Who is the salt of the earth?
In the Sermon on the Mount, Jesus told His audience that they were the salt of the earth and the light of the world (Matt. 5:13-16); further, He warned them not to "lose their savor" for the consequences for the world if they did would be dire. Christians universally understand Jesus to be identifying them, no matter what their nationality, as the salt and light.
I will argue here what at first may appear to be an absurd proposition - that Jesus was not laying upon His disciples the roles of salt shaker and light bringer. No, that burden had already been laid upon others' shoulders long before then. Jesus' words confirm the original calling to be salt and light. Don't misunderstand. Christians obviously should scrupulously follow every word spoken by Jesus in that "sermon". That is not the issue.
One of the well-known rules of proper interpretation of Scripture is to ask, "Who is the audience"? Most commentators believe that the sermon was delivered to Jesus' followers alone. John Stott says, "There can be little doubt that Jesus' main purpose in going up a hill or mountain to teach was to withdraw from the 'great crowds.'" (The Message of the Sermon on the Mount). Leon Morris says, "We should bear in mind that the teaching that follows is addressed to disciples rather than the general public" (The Gospel According to Matthew, p. 94). This position seems untenable for the following reasons:
1. The account tells us that when Jesus saw the "great multitudes who followed Him. from Galilee, and from Decapolis, Jerusalem, Judea, and beyond the Jordan. He went up on a mountain" where He preached the sermon (Matt. 4:25-5:1). Commentators say Jesus went up the mountain to get away from the crowds - as if they would come this far and baulk at a last climb. Another perfectly acceptable reading is that He climbed a little way so that everybody could see and hear Him better, just as one time He went out on a boat to be better heard (Matt. 13:2). The latter reading is much more likely. Why? To suggest that Jesus turned away people who had come from many miles distant - on foot - to hear what He had to say just doesn't sound "Christian"!
2. The Sermon on the Mount is appropriately viewed as containing critically important ethical principles outlining godly conduct. Why oh why would Jesus teach such principles to His disciples secretly? Were His premium ethical gems for authorized ears only? The Holy Spirit later inspired these sayings to be recorded for one and all!
3. Matthew 5:1 says that, "seeing the multitudes (Grk: ochlos)" Jesus went up the hill. When He had finished preaching the Sermon, we are told that "the people (ochlos again) were astonished as His teaching" (7:28). Indeed, the
"multitudes", and not just the disciples, heard the Sermon and marveled.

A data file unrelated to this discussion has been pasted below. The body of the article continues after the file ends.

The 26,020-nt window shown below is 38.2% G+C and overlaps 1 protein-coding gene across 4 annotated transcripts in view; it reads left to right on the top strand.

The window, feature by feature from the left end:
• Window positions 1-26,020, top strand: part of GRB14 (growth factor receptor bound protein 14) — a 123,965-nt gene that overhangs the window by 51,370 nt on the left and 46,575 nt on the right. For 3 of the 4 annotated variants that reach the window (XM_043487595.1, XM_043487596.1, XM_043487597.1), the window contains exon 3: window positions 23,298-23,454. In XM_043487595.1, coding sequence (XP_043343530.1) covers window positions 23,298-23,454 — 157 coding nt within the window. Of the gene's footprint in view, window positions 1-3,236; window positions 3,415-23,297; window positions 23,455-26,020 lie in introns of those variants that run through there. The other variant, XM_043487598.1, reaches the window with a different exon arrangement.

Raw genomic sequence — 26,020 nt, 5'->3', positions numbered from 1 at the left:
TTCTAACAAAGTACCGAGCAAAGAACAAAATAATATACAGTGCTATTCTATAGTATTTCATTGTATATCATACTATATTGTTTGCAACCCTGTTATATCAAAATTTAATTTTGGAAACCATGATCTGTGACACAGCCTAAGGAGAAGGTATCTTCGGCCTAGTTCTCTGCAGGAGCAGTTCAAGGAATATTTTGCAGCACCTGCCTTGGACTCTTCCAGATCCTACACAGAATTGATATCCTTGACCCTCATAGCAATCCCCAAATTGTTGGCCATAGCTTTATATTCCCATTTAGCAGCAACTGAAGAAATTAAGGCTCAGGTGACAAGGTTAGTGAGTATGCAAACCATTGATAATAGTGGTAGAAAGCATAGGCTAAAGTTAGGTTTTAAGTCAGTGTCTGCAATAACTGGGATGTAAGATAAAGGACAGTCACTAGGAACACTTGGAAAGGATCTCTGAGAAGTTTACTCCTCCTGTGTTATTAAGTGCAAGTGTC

Ascribing motives is always a risky proposition. Nevertheless, when one recognizes the huge implications involved if Jesus told the multitude of Israelites that they, and not just His disciples, were the salt and light of the earth, it is not surprising that many Christians just cannot accept the wide-audience interpretation. God called Abraham's physical seed, Israel, to serve as His agents in spreading knowledge of the Holy One of Israel to all the world. They were to be, "a special treasure to Me above all people. a kingdom of priests and a holy nation" (Ex. 19:5-6). Of both Jesus Christ (Luke 2:32) and of the entire nation of Israel (Acts 13:47), God had said,
. I will also give You as a light to the Gentiles, that You should be My salvation to the ends of the earth (Is. 49:).
The Old Testament does not specifically describe Israel's role as being the salt of the world. But one cannot help but note the words immediately preceding those just quoted from Isaiah about Israel being a light. God's servant would, "restore the preserved ones of Israel". The Hebrew seems obscure, with variant readings for "preserved"; the proper reading may well suggest that Israel is to "preserve". Very interesting in light of the universal understanding that the property of salt Jesus was talking about is its power to preserve.
Perhaps Christendom's greatest blunder is its assertion that God got tired of Israel's failure to fulfill its calling as His agent of salvation for all mankind and so replaced Israel with the church. This "replacement theology" is just plain wrong, and leads into all manner of error. It denies the plainest of all possible words:
Thus says the Lord, Who gives the sun for a light by day, the ordinances of the moon and the stars for a light by night, Who disturbs the sea, and its waves roar. "If those ordinances depart From before Me, says the Lord, then the seed of Israel shall also cease from being a nation before Me forever" (Jer. 31:35-36).
Noticed any celestial or marine upheavals of late? No, God has not replaced Israel with the church in His great plan for all mankind. Christendom errs in saying that non-Israelite followers of Jesus are the salt and the light. No, they are the salted and the illuminated. The church that Jesus built is the continuation of the believing and faithful remnant of Israel, with Gentiles added to the "trunk of Abraham" as grafted branches. The world is in the parlous state it is because Israel has lost its savor. Wherewith shall it be resalted? Truly, God alone knows. May He move swiftly to resalt His people Israel. For everybody's sake.